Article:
CVC May Be Great for Visitors, but Not for Capitol Police

Posted December 2, 2008 at 3:24pm

The Capitol Visitor Center is not only a stately entrance for visitors — it is also designed to be a state-of-the-art facility that enhances the security of the Capitol.

But the Capitol Police officers providing that security are cramped in their new CVC quarters, with crowded break rooms and lockers that some say are too small to hold all of their equipment.

Union officials said the crowds during day shifts are the worst — with male officers almost unable to change in a jam-packed locker room.

“The locker room is all but inaccessible at 7 a.m.,” said Mike Detorie, who represents about 60 officers as the CVC shop steward for the Capitol Police Labor Committee. “It’s functionally useless.”

Police Chief Phillip Morse said he is working with the department’s union to “make the best of the situation.”

“It’s just new space, and we’re just trying to acclimate ourselves to it and make the necessary changes,” he said.

Every officer assigned to the Capitol and the CVC uses the space. Police officials wouldn’t give an exact number, but several officers estimated the number at a few hundred of the department’s 1,600 officers.

Those officers report to a secure area on the third level of the CVC for roll call. They are assigned a locker for their equipment and return to the space during breaks.

Several officers said the lockers are too small for all their equipment, which include uniforms, bulletproof vests and boots. Most officers change into uniform after they get to work.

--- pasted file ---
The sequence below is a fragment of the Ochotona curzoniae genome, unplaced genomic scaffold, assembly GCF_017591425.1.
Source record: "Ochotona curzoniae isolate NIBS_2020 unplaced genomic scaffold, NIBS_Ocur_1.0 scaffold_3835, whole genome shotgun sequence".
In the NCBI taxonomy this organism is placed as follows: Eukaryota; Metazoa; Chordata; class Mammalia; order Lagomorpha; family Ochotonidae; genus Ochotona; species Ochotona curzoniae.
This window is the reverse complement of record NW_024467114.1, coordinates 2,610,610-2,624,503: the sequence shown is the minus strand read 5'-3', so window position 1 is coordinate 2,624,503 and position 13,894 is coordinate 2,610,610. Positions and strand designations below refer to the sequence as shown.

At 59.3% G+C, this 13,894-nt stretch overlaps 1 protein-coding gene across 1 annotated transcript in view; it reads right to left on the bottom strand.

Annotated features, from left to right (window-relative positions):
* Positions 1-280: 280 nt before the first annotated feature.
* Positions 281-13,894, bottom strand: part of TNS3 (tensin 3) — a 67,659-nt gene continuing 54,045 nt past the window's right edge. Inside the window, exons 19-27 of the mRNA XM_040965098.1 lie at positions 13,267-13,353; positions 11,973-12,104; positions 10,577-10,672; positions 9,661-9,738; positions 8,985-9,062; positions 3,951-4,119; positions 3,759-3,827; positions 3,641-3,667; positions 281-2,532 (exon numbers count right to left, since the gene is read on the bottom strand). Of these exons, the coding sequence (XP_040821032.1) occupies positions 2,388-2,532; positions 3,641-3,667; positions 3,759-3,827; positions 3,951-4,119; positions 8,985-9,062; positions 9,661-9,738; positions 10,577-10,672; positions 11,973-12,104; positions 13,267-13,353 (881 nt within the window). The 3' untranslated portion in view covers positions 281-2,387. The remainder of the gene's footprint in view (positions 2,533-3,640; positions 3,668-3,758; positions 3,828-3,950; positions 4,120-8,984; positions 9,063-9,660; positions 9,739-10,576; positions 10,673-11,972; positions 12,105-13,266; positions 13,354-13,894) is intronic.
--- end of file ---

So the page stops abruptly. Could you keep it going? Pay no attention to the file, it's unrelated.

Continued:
Technically, officers are supposed to keep the equipment that they don’t need on a daily basis in large lockers in the Fairchild Building on South Capitol Street. But that space is inconvenient because it is about a half mile from the Capitol.

One officer, who asked not to be named, said the CVC lockers are about the size of those in high schools — enough space for a uniform shirt and gun holster, maybe, but not for an entire uniform without getting it wrinkled.

And then there’s the break room, a single room for all the officers who protect the Capitol and the CVC.

Before the CVC opened, those officers took their breaks in either a small passageway in the Capitol or a trailer on the CVC construction site.

Now, they sometimes have trouble finding a place to sit. One room is partitioned into two spaces: one for the break room and a smaller space for roll call. But several officers said the roll call space is too small to be usable, so roll call instead takes place in the hallway.

Union chairman Matt Tighe said many of these space issues stem from the fact that the CVC was designed in 2001, when the police force was smaller.

Tighe said Morse seems genuinely concerned and is talking to the union about what changes need to be made. For example, officials may be able to rearrange the break room to gain more space.

“I think it’s just the space,” Tighe said. “We’ve outgrown it.”